A founding member of French satirical newspaper Charlie Hebdo says the magazine’s editor, who was among 12 people killed by gunmen at its headquarters last week, “dragged” his team to their fate.
Henri Roussel, 80, wrote a column this week, saying he held the deadly incident against late Charlie Hebdo editor Stephane Charbonnier, known as Charb.
“What made him feel the need to drag the team into overdoing it?” Roussel wrote in Nouvel Observateur.
“He shouldn’t have done it, but Charb did it again a year later, in September 2012,” Roussel said, referring to the editor’s decision to publish a drawing of Islam’s holy Prophet Muhammad first in 2011 and then again in 2012.
Following the 2011 publication, the magazine’s offices were burned down in a firebomb attack.
The remarks from Roussel drew a response from Richard Malka, Charlie Hebdo’s attorney of 22 years. He sent a message to one of the owners of Nouvel Observateur, slamming the 80-year-old’s criticism of Charbonnier.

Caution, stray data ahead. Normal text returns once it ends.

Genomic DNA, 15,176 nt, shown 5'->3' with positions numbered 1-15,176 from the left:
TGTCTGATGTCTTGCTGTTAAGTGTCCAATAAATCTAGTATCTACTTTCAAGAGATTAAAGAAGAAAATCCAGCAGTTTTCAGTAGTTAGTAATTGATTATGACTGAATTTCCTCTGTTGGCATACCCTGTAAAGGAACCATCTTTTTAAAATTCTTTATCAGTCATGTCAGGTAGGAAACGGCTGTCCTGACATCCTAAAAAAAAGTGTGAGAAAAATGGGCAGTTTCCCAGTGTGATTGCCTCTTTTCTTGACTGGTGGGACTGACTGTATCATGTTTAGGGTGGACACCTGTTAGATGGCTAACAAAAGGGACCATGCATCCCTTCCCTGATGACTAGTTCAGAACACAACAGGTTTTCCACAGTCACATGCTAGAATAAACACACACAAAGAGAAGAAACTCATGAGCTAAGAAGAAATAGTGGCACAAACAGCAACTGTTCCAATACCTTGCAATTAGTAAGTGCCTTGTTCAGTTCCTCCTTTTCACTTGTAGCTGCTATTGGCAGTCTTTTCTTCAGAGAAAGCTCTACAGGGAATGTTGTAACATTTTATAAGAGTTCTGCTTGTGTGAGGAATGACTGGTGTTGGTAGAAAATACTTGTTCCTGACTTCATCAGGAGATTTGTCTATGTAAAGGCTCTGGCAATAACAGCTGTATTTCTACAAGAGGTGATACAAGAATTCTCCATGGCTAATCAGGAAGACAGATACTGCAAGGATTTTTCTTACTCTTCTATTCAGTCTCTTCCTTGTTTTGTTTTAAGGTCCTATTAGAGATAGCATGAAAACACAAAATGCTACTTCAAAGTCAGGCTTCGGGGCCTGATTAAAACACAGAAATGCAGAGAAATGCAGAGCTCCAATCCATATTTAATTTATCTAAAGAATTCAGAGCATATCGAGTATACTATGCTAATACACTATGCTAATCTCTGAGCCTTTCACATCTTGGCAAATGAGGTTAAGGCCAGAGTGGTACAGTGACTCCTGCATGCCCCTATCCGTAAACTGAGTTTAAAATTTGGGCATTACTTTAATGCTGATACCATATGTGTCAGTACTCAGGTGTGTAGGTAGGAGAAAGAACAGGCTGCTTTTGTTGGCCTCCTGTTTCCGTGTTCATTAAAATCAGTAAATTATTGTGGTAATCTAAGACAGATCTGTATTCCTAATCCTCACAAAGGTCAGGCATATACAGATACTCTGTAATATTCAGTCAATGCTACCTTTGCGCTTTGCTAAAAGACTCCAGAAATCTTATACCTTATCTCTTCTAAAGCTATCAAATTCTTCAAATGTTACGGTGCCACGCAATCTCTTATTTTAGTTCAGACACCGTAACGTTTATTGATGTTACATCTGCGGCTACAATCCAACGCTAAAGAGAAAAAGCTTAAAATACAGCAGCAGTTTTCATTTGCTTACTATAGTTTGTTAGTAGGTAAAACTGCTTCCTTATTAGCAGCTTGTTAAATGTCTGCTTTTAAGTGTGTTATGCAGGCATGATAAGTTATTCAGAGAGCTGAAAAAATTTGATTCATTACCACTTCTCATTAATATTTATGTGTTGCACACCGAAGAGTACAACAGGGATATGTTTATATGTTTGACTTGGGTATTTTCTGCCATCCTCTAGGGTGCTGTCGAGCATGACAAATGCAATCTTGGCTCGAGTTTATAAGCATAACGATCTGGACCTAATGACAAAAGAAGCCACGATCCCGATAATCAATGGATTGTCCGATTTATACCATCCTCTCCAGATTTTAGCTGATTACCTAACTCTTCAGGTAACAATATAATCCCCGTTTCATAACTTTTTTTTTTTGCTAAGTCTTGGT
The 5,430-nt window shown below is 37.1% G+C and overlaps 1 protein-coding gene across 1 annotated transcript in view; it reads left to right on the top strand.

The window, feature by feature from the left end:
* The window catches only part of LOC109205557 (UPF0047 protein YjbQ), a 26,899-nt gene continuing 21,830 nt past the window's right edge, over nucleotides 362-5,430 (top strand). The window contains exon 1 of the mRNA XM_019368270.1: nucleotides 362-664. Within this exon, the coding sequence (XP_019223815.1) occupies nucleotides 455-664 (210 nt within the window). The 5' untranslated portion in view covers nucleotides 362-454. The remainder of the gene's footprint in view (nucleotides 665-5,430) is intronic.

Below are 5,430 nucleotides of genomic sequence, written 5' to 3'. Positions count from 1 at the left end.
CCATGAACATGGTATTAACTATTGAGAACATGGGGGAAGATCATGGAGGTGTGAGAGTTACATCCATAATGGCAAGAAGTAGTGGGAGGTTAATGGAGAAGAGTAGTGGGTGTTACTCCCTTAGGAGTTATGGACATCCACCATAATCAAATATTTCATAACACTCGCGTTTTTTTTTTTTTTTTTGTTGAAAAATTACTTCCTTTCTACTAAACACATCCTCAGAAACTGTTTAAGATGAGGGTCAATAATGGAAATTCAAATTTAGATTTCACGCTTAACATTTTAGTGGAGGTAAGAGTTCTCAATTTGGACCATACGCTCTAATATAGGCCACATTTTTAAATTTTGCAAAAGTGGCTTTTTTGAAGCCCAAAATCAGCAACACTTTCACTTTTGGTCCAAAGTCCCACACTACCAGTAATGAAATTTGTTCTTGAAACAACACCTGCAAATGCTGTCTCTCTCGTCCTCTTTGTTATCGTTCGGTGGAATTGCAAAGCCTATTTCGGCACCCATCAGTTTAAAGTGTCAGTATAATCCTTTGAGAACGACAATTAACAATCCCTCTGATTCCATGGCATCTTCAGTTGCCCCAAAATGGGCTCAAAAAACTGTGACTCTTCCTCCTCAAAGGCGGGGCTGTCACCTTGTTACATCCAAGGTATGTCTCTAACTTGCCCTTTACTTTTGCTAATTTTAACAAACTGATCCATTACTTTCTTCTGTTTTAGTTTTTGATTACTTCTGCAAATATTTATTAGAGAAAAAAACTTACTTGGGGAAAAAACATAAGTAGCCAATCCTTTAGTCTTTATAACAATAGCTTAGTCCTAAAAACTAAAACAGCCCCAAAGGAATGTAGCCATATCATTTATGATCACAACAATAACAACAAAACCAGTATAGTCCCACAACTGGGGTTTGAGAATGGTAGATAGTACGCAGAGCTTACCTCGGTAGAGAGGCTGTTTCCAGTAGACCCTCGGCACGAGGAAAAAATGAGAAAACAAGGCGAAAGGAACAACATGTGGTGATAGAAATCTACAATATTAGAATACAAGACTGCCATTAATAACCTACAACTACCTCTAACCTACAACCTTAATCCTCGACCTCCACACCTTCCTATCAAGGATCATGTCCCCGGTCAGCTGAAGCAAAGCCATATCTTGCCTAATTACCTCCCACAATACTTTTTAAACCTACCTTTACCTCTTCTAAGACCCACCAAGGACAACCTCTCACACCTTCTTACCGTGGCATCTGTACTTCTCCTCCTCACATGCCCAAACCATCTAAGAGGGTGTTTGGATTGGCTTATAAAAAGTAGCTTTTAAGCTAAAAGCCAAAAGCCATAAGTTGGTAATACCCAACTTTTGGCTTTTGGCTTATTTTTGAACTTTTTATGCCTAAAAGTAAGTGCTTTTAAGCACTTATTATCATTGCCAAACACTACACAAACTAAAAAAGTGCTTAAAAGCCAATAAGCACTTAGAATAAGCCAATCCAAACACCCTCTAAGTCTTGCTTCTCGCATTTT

Roussel’s comments came as Charlie Hebdo released its latest issue, featuring a new sacrilegious cartoon of Islam’s Prophet. Muslims have denounced the move as provocative.
The attack on the office of Charlie Hebdo on January 7 claimed the lives of 12 people.
An al-Qaeda branch in Yemen claimed responsibility for the attack on Charlie Hebdo. The group said it chose and supported Said and Cherif Kouachi, the two brothers who allegedly carried out the deadly assault.
The attack has drawn widespread condemnations from Muslims all over the world.
By Press TV
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